In reaching its decision, the Court also relied on the statutory definition of “obligation.” Id. at *21. The FERA amendments defined “obligation” to mean “an established duty, whether or not fixed, arising from an express or implied contractual, grantor-grantee, or licensor-licensee relationship, from a fee-based or similar relationship, from statute or regulation, or from the retention of an overpayment.” Id., quoting 42 U.S.C. § 3729(b)(3) (2009). This definition, the Court explained, was “in part, a reaction to the decision in American Textile Manufacturers Institute, Inc. v. The Limited, Inc…which held that the term ‘obligation’ should be afforded a different, and more limited, meaning than the meaning afforded the word ‘claim’ in the FCA, and that reverse false claims liability should be viewed more narrowly than general false claims liability.” Id. at 21-22 (internal quotations omitted). The Court turned to the legislative history of FERA to support its position that the new definition of “obligation” gives rise to reverse false claims liability in situations such as those alleged in the relators’ complaint. Id. at *22-23. The Court noted that the Senate Report on FERA specifically stated that the new definition of the term “obligation” was intended to cover not only fixed amount debt obligations to the government, but also any scenario in which an entity has a “duty to pay the Government money, whether or not the amount owed is fixed.” Id., quoting S. Rep. 111-10, at *14 (2009). The Court noted that it was of “particular importance” that the Senate Report explicitly discussed “customs duties for mismarking country of origin” and stated that those customs duties were not only intended to be covered by the FERA amendments, but that the new language made it obvious that “customs duties clearly fall within the new definition of the term ‘obligation.’” Id. at *23.
After holding that failure to pay certain duties can give rise to FCA liability, the Court briefly addressed two other arguments that Victaulic put forward in its attempt to avoid liability. First, the Court rejected the notion that the relators’ statistical sample of the secondary market for Victaulic pipe fittings could not support a plausible claim that Victaulic had not properly marked its pipe fittings, and therefore owed customs duties. The Court noted that although it was “skeptical” of the relators’ sampling methods, “such skepticism is misplaced at the Rule 12(b)(6) stage” when all reasonable inferences must be made in favor of plaintiffs. Id. at *33.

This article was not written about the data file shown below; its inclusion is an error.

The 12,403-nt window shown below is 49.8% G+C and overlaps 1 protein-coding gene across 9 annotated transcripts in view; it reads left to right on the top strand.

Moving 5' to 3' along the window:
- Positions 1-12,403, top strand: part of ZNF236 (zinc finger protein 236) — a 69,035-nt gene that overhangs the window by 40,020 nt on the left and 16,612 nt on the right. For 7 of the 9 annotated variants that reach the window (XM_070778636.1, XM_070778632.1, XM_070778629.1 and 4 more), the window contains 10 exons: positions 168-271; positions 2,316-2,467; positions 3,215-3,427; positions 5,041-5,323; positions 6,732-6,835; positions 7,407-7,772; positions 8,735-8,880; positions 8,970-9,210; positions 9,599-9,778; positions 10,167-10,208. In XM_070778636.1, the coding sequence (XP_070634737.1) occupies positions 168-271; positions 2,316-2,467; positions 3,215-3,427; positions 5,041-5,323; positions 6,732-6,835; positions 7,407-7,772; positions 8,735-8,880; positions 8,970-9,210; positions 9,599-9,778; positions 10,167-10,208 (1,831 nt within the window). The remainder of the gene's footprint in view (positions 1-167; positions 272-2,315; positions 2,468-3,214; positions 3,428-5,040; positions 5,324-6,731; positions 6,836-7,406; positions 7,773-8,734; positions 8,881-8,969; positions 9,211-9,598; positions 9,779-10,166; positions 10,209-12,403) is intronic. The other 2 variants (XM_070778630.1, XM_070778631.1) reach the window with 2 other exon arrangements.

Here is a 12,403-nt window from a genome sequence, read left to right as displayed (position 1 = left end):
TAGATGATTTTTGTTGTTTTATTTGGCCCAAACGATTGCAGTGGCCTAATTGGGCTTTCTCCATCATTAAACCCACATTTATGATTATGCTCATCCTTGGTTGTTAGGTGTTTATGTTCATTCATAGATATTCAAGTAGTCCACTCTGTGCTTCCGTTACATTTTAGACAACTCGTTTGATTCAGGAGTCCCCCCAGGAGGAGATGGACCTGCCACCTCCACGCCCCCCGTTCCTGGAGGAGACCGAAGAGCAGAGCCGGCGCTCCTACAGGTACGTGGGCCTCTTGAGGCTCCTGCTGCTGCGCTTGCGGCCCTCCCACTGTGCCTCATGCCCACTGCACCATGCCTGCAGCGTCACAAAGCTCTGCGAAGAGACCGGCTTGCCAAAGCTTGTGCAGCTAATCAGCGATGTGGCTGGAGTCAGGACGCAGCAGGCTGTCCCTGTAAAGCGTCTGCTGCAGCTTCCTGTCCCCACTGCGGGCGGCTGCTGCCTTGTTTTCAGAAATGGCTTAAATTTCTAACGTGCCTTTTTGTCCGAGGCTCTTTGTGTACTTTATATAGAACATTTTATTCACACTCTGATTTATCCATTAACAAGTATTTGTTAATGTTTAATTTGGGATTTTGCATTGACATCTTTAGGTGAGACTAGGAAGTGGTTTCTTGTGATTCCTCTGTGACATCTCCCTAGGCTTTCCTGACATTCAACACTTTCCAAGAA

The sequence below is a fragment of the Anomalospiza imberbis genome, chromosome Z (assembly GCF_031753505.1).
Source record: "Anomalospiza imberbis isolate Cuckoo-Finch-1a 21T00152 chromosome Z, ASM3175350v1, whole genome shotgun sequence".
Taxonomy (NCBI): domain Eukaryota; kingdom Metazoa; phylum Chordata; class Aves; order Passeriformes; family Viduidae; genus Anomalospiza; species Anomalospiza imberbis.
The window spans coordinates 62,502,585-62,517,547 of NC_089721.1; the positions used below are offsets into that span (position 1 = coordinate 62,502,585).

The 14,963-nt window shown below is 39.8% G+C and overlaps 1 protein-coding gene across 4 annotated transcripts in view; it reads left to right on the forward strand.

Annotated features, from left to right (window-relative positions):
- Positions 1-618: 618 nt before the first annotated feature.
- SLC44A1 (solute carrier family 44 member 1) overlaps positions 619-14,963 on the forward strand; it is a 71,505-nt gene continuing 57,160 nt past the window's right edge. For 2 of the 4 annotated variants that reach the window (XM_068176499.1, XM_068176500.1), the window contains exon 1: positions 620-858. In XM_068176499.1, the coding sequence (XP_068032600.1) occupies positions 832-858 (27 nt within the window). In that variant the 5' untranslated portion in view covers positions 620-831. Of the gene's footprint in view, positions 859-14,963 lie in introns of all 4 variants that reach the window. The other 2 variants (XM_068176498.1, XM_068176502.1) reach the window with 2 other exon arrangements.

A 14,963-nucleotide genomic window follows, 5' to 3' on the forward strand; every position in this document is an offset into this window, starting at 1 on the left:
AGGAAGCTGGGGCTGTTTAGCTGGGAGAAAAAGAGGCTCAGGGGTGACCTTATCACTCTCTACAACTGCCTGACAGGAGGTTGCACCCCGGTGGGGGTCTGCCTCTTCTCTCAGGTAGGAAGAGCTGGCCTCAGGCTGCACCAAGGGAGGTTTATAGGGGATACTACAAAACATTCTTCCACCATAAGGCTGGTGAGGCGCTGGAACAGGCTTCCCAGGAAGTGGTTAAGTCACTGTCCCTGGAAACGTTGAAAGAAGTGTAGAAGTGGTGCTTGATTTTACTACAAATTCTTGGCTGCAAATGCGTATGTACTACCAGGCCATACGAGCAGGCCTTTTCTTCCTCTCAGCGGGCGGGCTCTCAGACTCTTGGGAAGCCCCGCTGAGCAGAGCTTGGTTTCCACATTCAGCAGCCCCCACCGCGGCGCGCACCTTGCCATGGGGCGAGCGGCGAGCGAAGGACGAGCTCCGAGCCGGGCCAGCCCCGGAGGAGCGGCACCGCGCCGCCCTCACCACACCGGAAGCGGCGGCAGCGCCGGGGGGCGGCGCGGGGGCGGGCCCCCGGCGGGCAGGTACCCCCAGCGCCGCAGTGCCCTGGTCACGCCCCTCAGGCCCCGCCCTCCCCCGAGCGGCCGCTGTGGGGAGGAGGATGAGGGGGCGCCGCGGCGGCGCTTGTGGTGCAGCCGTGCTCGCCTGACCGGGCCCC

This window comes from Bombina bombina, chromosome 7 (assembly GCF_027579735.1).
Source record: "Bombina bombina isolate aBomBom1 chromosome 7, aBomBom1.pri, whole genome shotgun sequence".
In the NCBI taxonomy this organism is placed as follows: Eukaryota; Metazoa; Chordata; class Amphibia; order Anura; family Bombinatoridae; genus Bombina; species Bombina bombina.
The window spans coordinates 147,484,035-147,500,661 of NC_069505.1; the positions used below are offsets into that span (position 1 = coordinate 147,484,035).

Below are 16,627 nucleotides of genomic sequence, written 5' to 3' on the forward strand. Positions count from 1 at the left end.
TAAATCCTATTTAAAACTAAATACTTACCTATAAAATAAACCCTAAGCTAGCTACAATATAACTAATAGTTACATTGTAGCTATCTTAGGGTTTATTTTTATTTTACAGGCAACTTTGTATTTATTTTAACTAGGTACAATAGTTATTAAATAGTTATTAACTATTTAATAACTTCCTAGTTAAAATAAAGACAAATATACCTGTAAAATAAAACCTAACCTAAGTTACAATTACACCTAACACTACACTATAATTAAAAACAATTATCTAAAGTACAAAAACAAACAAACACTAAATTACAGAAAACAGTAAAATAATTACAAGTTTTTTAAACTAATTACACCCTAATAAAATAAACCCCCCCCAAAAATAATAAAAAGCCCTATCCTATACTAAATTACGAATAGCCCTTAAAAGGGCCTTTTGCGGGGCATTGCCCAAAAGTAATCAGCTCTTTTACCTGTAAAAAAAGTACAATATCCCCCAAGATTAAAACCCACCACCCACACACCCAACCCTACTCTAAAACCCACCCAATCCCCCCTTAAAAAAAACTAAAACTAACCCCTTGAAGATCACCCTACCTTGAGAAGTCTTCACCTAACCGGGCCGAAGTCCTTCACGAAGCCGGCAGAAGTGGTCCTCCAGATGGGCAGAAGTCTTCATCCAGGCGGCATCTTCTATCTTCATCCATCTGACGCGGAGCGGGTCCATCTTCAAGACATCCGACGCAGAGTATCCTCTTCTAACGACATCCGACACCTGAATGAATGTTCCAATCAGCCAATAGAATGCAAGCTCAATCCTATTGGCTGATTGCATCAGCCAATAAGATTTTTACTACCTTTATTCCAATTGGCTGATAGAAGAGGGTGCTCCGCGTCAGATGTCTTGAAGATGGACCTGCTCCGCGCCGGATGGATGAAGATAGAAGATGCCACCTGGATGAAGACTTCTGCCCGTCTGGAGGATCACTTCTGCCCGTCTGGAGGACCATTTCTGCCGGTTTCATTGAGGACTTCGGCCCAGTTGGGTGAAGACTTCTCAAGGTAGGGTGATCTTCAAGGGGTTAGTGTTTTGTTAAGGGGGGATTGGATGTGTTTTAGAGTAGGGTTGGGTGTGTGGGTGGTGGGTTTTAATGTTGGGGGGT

The Court then turned to the defendant’s argument that the relators’ claims should be dismissed because they did not include certain specific information about particular claims. The Court stated that it was bound to accept the relators’ allegations as true at the motion to dismiss stage, and that “the way marking duties are assessed provides an opportunity for fraud.” Id. at *34-35. Furthermore, the Court reasoned “that only Victaulic has access to the documents that could prove or disprove [the relators’] well-pled allegations.” Id. Thus, the fact that the relators may not have included certain specific information related to particular reverse false claims did not undermine the viability of their allegations that Victaulic had knowingly concealed the customs duties it owed to the Government. Id.